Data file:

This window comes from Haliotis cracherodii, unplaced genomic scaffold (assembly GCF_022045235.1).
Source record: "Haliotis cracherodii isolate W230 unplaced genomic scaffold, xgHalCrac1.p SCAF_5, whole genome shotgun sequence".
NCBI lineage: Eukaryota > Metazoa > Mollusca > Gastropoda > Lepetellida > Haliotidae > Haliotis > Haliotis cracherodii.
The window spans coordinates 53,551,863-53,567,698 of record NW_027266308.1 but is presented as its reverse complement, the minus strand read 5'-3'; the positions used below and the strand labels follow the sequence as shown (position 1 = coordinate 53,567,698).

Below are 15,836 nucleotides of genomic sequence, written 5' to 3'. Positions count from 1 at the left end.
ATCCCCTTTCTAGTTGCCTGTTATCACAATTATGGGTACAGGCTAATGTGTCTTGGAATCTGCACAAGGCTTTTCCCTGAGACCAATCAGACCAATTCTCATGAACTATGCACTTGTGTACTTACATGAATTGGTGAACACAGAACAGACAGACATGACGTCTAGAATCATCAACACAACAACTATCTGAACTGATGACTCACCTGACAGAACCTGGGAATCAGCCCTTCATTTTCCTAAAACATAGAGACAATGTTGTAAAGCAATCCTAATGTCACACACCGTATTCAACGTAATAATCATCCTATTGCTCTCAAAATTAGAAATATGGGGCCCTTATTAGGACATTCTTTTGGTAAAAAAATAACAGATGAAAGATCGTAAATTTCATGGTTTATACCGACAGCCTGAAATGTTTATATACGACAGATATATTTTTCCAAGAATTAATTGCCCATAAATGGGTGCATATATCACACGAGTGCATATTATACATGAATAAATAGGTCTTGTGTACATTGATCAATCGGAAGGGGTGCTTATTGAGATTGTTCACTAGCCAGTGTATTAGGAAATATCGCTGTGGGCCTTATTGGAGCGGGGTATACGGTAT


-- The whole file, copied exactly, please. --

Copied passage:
This window comes from Haliotis cracherodii, unplaced genomic scaffold (assembly GCF_022045235.1).
Source record: "Haliotis cracherodii isolate W230 unplaced genomic scaffold, xgHalCrac1.p SCAF_5, whole genome shotgun sequence".
NCBI lineage: Eukaryota > Metazoa > Mollusca > Gastropoda > Lepetellida > Haliotidae > Haliotis > Haliotis cracherodii.
The window spans coordinates 53,551,863-53,567,698 of record NW_027266308.1 but is presented as its reverse complement, the minus strand read 5'-3'; the positions used below and the strand labels follow the sequence as shown (position 1 = coordinate 53,567,698).

Below are 15,836 nucleotides of genomic sequence, written 5' to 3'. Positions count from 1 at the left end.
ATCCCCTTTCTAGTTGCCTGTTATCACAATTATGGGTACAGGCTAATGTGTCTTGGAATCTGCACAAGGCTTTTCCCTGAGACCAATCAGACCAATTCTCATGAACTATGCACTTGTGTACTTACATGAATTGGTGAACACAGAACAGACAGACATGACGTCTAGAATCATCAACACAACAACTATCTGAACTGATGACTCACCTGACAGAACCTGGGAATCAGCCCTTCATTTTCCTAAAACATAGAGACAATGTTGTAAAGCAATCCTAATGTCACACACCGTATTCAACGTAATAATCATCCTATTGCTCTCAAAATTAGAAATATGGGGCCCTTATTAGGACATTCTTTTGGTAAAAAAATAACAGATGAAAGATCGTAAATTTCATGGTTTATACCGACAGCCTGAAATGTTTATATACGACAGATATATTTTTCCAAGAATTAATTGCCCATAAATGGGTGCATATATCACACGAGTGCATATTATACATGAATAAATAGGTCTTGTGTACATTGATCAATCGGAAGGGGTGCTTATTGAGATTGTTCACTAGCCAGTGTATTAGGAAATATCGCTGTGGGCCTTATTGGAGCGGGGTATACGGTAT